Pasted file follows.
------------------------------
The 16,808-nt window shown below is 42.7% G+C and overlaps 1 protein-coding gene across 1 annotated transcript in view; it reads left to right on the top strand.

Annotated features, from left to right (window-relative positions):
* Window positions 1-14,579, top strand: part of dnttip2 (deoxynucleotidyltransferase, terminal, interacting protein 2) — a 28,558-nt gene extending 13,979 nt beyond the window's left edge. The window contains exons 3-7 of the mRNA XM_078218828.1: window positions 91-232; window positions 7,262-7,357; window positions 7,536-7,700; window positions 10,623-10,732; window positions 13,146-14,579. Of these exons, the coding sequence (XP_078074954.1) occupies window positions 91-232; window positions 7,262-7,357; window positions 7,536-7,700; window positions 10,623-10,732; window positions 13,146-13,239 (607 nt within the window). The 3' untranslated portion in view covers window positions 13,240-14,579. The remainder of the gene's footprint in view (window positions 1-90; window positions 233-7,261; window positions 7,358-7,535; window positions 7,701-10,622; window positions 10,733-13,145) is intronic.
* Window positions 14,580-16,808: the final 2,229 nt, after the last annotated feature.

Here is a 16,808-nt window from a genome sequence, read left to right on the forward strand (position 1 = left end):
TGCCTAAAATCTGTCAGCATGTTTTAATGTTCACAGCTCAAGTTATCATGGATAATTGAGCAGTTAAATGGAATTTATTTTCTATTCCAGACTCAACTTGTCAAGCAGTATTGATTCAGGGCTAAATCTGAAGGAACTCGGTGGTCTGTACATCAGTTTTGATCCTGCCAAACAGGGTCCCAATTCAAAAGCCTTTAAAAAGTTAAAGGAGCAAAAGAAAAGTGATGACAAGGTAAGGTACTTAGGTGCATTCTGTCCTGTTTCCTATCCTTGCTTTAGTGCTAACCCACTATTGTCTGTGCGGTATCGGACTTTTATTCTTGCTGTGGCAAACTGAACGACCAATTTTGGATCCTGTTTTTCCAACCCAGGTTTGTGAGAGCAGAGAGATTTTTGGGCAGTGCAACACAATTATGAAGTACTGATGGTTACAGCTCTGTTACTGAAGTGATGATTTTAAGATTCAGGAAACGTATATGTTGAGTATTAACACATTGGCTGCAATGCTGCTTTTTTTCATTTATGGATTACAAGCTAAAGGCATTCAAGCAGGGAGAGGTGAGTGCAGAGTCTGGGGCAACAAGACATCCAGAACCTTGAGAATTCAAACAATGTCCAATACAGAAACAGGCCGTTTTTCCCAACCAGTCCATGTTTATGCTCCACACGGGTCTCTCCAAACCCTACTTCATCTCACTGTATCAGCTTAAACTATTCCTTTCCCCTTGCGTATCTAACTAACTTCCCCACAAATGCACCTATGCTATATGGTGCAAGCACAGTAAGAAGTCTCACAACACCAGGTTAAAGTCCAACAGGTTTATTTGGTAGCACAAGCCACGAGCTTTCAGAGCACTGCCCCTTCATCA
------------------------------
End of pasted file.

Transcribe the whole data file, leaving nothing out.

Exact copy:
The 16,808-nt window shown below is 42.7% G+C and overlaps 1 protein-coding gene across 1 annotated transcript in view; it reads left to right on the top strand.

Annotated features, from left to right (window-relative positions):
* Window positions 1-14,579, top strand: part of dnttip2 (deoxynucleotidyltransferase, terminal, interacting protein 2) — a 28,558-nt gene extending 13,979 nt beyond the window's left edge. The window contains exons 3-7 of the mRNA XM_078218828.1: window positions 91-232; window positions 7,262-7,357; window positions 7,536-7,700; window positions 10,623-10,732; window positions 13,146-14,579. Of these exons, the coding sequence (XP_078074954.1) occupies window positions 91-232; window positions 7,262-7,357; window positions 7,536-7,700; window positions 10,623-10,732; window positions 13,146-13,239 (607 nt within the window). The 3' untranslated portion in view covers window positions 13,240-14,579. The remainder of the gene's footprint in view (window positions 1-90; window positions 233-7,261; window positions 7,358-7,535; window positions 7,701-10,622; window positions 10,733-13,145) is intronic.
* Window positions 14,580-16,808: the final 2,229 nt, after the last annotated feature.

Here is a 16,808-nt window from a genome sequence, read left to right on the forward strand (position 1 = left end):
TGCCTAAAATCTGTCAGCATGTTTTAATGTTCACAGCTCAAGTTATCATGGATAATTGAGCAGTTAAATGGAATTTATTTTCTATTCCAGACTCAACTTGTCAAGCAGTATTGATTCAGGGCTAAATCTGAAGGAACTCGGTGGTCTGTACATCAGTTTTGATCCTGCCAAACAGGGTCCCAATTCAAAAGCCTTTAAAAAGTTAAAGGAGCAAAAGAAAAGTGATGACAAGGTAAGGTACTTAGGTGCATTCTGTCCTGTTTCCTATCCTTGCTTTAGTGCTAACCCACTATTGTCTGTGCGGTATCGGACTTTTATTCTTGCTGTGGCAAACTGAACGACCAATTTTGGATCCTGTTTTTCCAACCCAGGTTTGTGAGAGCAGAGAGATTTTTGGGCAGTGCAACACAATTATGAAGTACTGATGGTTACAGCTCTGTTACTGAAGTGATGATTTTAAGATTCAGGAAACGTATATGTTGAGTATTAACACATTGGCTGCAATGCTGCTTTTTTTCATTTATGGATTACAAGCTAAAGGCATTCAAGCAGGGAGAGGTGAGTGCAGAGTCTGGGGCAACAAGACATCCAGAACCTTGAGAATTCAAACAATGTCCAATACAGAAACAGGCCGTTTTTCCCAACCAGTCCATGTTTATGCTCCACACGGGTCTCTCCAAACCCTACTTCATCTCACTGTATCAGCTTAAACTATTCCTTTCCCCTTGCGTATCTAACTAACTTCCCCACAAATGCACCTATGCTATATGGTGCAAGCACAGTAAGAAGTCTCACAACACCAGGTTAAAGTCCAACAGGTTTATTTGGTAGCACAAGCCACGAGCTTTCAGAGCACTGCCCCTTCATCA